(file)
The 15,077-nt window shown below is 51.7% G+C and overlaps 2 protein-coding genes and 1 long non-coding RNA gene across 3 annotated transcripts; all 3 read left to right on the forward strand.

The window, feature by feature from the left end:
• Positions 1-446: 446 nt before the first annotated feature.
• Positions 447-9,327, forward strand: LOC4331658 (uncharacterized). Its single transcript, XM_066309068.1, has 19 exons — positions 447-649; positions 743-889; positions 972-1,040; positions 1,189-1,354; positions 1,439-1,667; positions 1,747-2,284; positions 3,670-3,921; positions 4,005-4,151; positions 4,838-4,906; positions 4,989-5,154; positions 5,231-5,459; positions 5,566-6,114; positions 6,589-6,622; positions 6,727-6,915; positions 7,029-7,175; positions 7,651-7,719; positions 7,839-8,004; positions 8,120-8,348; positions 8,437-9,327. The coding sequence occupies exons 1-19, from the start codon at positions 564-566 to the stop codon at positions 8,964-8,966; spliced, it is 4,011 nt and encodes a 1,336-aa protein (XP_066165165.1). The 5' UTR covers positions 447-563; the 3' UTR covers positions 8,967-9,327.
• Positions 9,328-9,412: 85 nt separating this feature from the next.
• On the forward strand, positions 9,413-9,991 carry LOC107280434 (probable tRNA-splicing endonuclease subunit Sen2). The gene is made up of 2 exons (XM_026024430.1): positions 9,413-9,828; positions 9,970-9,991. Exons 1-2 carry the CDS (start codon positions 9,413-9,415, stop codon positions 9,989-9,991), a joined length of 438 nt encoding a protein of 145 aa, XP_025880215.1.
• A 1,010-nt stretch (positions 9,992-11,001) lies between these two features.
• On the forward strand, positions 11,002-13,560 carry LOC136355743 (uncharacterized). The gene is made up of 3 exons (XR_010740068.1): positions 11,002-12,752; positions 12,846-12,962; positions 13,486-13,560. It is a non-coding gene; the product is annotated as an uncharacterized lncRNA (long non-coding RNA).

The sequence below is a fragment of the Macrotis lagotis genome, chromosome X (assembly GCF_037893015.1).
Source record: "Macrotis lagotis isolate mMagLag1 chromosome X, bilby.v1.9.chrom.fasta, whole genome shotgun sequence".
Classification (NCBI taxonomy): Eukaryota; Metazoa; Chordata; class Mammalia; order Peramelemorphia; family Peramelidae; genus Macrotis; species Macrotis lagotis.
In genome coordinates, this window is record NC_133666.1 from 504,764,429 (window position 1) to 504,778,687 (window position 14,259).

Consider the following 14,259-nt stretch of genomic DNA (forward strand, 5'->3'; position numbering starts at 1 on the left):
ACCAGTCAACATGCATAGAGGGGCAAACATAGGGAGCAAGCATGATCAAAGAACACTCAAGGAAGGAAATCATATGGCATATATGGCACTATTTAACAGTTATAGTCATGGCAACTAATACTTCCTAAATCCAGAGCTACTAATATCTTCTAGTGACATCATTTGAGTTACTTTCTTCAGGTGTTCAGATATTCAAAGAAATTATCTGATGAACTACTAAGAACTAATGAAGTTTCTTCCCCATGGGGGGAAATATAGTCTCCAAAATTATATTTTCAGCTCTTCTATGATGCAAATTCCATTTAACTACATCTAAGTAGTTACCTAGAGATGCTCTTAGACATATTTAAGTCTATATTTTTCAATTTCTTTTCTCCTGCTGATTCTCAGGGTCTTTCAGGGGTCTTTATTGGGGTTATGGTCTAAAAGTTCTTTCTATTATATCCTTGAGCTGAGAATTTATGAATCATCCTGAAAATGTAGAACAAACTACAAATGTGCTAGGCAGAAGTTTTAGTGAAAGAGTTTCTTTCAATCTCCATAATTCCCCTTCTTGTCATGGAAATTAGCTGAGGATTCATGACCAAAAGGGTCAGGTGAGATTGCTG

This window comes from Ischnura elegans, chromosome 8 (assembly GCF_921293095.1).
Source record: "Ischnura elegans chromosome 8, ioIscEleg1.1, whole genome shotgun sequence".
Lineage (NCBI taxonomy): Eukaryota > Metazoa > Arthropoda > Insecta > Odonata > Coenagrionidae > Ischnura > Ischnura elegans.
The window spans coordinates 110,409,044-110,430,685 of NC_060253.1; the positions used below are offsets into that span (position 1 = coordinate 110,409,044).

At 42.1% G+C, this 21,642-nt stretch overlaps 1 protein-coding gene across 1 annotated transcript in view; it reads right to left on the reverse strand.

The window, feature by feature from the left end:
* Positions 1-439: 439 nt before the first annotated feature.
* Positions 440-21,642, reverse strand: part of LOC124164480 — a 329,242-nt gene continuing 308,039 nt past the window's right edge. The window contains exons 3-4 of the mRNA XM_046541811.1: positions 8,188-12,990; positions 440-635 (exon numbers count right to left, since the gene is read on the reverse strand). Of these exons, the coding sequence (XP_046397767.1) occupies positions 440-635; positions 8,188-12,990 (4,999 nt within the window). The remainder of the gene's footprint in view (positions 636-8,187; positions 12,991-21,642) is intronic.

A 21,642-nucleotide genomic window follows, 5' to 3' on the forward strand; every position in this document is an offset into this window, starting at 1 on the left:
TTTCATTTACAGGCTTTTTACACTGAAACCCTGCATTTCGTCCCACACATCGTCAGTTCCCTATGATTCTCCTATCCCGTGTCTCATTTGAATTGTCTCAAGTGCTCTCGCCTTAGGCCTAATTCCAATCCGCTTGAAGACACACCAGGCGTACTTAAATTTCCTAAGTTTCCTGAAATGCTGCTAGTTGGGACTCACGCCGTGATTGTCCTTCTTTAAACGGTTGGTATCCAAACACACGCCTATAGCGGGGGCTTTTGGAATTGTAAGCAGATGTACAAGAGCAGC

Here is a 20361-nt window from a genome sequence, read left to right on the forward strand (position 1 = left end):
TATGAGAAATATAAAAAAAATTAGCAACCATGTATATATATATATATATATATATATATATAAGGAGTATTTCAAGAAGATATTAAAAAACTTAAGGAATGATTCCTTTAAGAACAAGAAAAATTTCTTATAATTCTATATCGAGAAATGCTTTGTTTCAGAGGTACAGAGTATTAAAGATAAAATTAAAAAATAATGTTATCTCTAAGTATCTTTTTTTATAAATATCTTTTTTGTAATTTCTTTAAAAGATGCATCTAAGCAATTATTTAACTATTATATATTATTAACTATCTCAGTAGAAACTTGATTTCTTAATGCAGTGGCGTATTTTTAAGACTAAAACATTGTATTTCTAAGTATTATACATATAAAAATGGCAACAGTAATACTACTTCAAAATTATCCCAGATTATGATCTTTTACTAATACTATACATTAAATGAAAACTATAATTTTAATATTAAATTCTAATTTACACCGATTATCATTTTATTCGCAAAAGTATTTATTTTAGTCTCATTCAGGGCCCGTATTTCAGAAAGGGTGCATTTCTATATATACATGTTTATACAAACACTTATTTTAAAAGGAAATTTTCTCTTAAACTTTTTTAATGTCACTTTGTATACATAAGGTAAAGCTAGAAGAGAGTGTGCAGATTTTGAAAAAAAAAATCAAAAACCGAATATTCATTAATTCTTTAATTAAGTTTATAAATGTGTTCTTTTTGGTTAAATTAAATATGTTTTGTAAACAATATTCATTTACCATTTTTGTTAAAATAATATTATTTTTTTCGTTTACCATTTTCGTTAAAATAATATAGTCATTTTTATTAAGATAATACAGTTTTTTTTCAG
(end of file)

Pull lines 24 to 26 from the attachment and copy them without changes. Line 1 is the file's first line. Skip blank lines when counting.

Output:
TTTCATTTACAGGCTTTTTACACTGAAACCCTGCATTTCGTCCCACACATCGTCAGTTCCCTATGATTCTCCTATCCCGTGTCTCATTTGAATTGTCTCAAGTGCTCTCGCCTTAGGCCTAATTCCAATCCGCTTGAAGACACACCAGGCGTACTTAAATTTCCTAAGTTTCCTGAAATGCTGCTAGTTGGGACTCACGCCGTGATTGTCCTTCTTTAAACGGTTGGTATCCAAACACACGCCTATAGCGGGGGCTTTTGGAATTGTAAGCAGATGTACAAGAGCAGC

Here is a 20361-nt window from a genome sequence, read left to right on the forward strand (position 1 = left end):
TATGAGAAATATAAAAAAAATTAGCAACCATGTATATATATATATATATATATATATATATAAGGAGTATTTCAAGAAGATATTAAAAAACTTAAGGAATGATTCCTTTAAGAACAAGAAAAATTTCTTATAATTCTATATCGAGAAATGCTTTGTTTCAGAGGTACAGAGTATTAAAGATAAAATTAAAAAATAATGTTATCTCTAAGTATCTTTTTTTATAAATATCTTTTTTGTAATTTCTTTAAAAGATGCATCTAAGCAATTATTTAACTATTATATATTATTAACTATCTCAGTAGAAACTTGATTTCTTAATGCAGTGGCGTATTTTTAAGACTAAAACATTGTATTTCTAAGTATTATACATATAAAAATGGCAACAGTAATACTACTTCAAAATTATCCCAGATTATGATCTTTTACTAATACTATACATTAAATGAAAACTATAATTTTAATATTAAATTCTAATTTACACCGATTATCATTTTATTCGCAAAAGTATTTATTTTAGTCTCATTCAGGGCCCGTATTTCAGAAAGGGTGCATTTCTATATATACATGTTTATACAAACACTTATTTTAAAAGGAAATTTTCTCTTAAACTTTTTTAATGTCACTTTGTATACATAAGGTAAAGCTAGAAGAGAGTGTGCAGATTTTGAAAAAAAAAATCAAAAACCGAATATTCATTAATTCTTTAATTAAGTTTATAAATGTGTTCTTTTTGGTTAAATTAAATATGTTTTGTAAACAATATTCATTTACCATTTTTGTTAAAATAATATTATTTTTTTCGTTTACCATTTTCGTTAAAATAATATAGTCATTTTTATTAAGATAATACAGTTTTTTTTCAG